Bodies of Clay

Jessica Lam

Bodies of Clay — A Self Portrait

Figure 4
Figure 5-1
Figure 6-1
Figure 5-2
Figure 6-2

Porcelain and stoneware. 2021.


Bodies of Clay is an abstract and unconventional self-portrait that I crafted as a sense of self reflection and discovery. I have thrown a white porcelain vessel (see figures 6-1, 6-2) to represent my Chinese heritage and have contrasted it with a red Navajo piece (see figures 5-1, 5-2) to represent my birthplace in North America. These two vessels are the embodiments of my conflicting identities that I saw myself as during my childhood. Within the forms, I wanted to encapsulate my emotions and mental states through the vulnerability of the clay bodies themselves by pushing them to their limits — much like how I was pushed to mine — and exposing their weakest walls and natural colours.

Looking at the vessels as individuals, the porcelain’s neck is narrow and almost strangled with its shoulders and feet heavily slouched towards the ground. Through its body language, it communicates struggle and defeat. The red clay’s body is prominently hunched with its neck and shoulders down towards the ground. On one side of the vessel, it can also be interpreted as a self-soothing hug (see figure 5-2). Analyzing its posture, the red body provokes a sense of loneliness and fatigue. However when the vessels are placed together (see figure 4), they begin to rely on one another for support — it is like two lost halves that have finally met and are in the process of unification. Consolidated together, the vessels can be seen resting their heads on each other’s shoulders, representing a balanced and harmonious relationship.

Motive & Narrative

As a Canadian-born Chinese, I used to be conflicted with my cultural identity. Early in my childhood, the two cultural lifestyles of being Chinese compared to being Canadian seemed like polar opposites to me; I felt like I had to choose one over the other. During elementary school, my classmates would make fun of me if I accidentally forgot a word in English, and my parents would always encourage us to speak Chinese at home. I felt like I was embodying two different personas at such a young age, and that affected me negatively as I was growing up. As much as I wanted to stay connected to my family roots, all I ever wanted was to fit in with my friends from school and just be like everyone else in Canada — no matter the consequences. Finding the middle ground was impossible to me at the time because of the constant clashes and judgments from classmates. To be honest, I did not think that the idea of a middle ground was an option for me.

However, I grew older and had more opportunities to explore and understand myself, my parents, my family; I began discovering and prioritizing my values. During my post secondary experiences, I suddenly found myself surrounded by others who look like me and have had similar upbringings; I felt like I finally found my place of belonging. I was able to talk about things I was never comfortable sharing from my Chinese culture before, while simultaneously making references to Canadian pop culture. I finally found my balance and began intertwining the two cultures together in a harmonious way. Better late than never, I realized that I am lucky enough to be granted this opportunity to choose what I value most from both cultures and combine them together to create a new perspective and way of living. I came to understand that I am not required to choose one lifestyle or culture over another, I just had to learn to overcome my differences and become proud of being Chinese, alongside of being Canadian.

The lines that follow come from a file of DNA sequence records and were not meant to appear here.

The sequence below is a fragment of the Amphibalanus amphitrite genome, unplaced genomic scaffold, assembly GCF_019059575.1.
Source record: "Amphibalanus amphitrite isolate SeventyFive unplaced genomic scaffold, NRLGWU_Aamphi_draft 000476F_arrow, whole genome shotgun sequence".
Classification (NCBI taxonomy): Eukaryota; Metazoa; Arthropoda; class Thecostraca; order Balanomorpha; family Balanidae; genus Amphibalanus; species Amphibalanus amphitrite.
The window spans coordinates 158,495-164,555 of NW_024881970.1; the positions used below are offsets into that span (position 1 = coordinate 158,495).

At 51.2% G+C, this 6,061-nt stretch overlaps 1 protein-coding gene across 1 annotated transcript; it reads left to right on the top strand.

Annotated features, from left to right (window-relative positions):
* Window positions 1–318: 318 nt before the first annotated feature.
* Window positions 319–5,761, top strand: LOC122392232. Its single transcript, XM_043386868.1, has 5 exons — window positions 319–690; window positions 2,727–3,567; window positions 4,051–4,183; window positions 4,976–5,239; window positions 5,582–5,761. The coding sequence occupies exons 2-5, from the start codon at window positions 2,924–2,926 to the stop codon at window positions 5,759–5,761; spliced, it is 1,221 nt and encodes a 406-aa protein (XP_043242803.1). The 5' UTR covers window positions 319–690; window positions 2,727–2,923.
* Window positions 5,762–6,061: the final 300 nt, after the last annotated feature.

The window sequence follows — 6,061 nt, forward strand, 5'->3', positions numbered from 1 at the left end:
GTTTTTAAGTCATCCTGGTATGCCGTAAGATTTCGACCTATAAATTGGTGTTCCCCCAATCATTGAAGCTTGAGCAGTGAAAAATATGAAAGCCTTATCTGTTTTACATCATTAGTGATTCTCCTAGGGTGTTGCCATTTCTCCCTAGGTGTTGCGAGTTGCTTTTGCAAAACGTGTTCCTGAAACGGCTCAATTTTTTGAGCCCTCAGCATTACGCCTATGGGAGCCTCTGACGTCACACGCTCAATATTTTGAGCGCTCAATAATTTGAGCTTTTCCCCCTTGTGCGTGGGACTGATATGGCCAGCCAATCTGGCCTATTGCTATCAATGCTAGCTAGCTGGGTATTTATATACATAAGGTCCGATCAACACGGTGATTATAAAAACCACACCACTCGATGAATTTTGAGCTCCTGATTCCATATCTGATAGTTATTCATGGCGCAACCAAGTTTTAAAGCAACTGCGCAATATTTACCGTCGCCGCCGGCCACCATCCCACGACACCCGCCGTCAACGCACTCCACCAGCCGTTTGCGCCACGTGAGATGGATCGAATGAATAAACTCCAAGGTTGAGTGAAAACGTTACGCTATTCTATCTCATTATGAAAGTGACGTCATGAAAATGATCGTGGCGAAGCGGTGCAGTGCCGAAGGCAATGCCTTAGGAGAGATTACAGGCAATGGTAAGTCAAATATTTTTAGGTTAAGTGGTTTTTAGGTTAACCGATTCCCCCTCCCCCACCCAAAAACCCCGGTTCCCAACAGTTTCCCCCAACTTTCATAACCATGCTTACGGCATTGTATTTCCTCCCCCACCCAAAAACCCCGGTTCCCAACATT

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Born and raised in Canada, Jessica is of Chinese heritage. Her mother was born in Hong Kong and grew up there, whereas her father was born in Nauru and raised in Hong Kong. It is important for Jessica to understand her cultural background because it has been a motive in her work over her education. Recognizing that inspired her to create art based off of people and their individualities; Jessica appreciates that everybody is different with their own peculiarities. However not only does this serve as a reminder to herself, but also as a perspective in life that there is only ever one of anything that exists. In Jessica's way of thinking, ceramic vessels are immensely intimate to the human figure as they are abstractions of the body itself. In her practice, Jessica focuses heavily on the forms of the vessels rather than the material because of its ability to tell a story, much like a portrait. With an understanding that every shape and form has already been made before by other makers and artists, Jessica chooses to create work that is not so easily replicated through the movement of her throwing lines. In addition, accentuation and articulation of the throwing lines in her work is also a method for the user to connect with the maker ― almost like intertwining fingers ― while adding a sense of rhythm to be interpreted as different postures, emotions, or attitudes. With that being said, the nature of clay as a material is so infatuating because unlike many other mediums, one has to work with the clay, not control it. As a tactile individual, Jessica feels no other satisfaction than physically touching and appreciating different textures and embracing within her hands.
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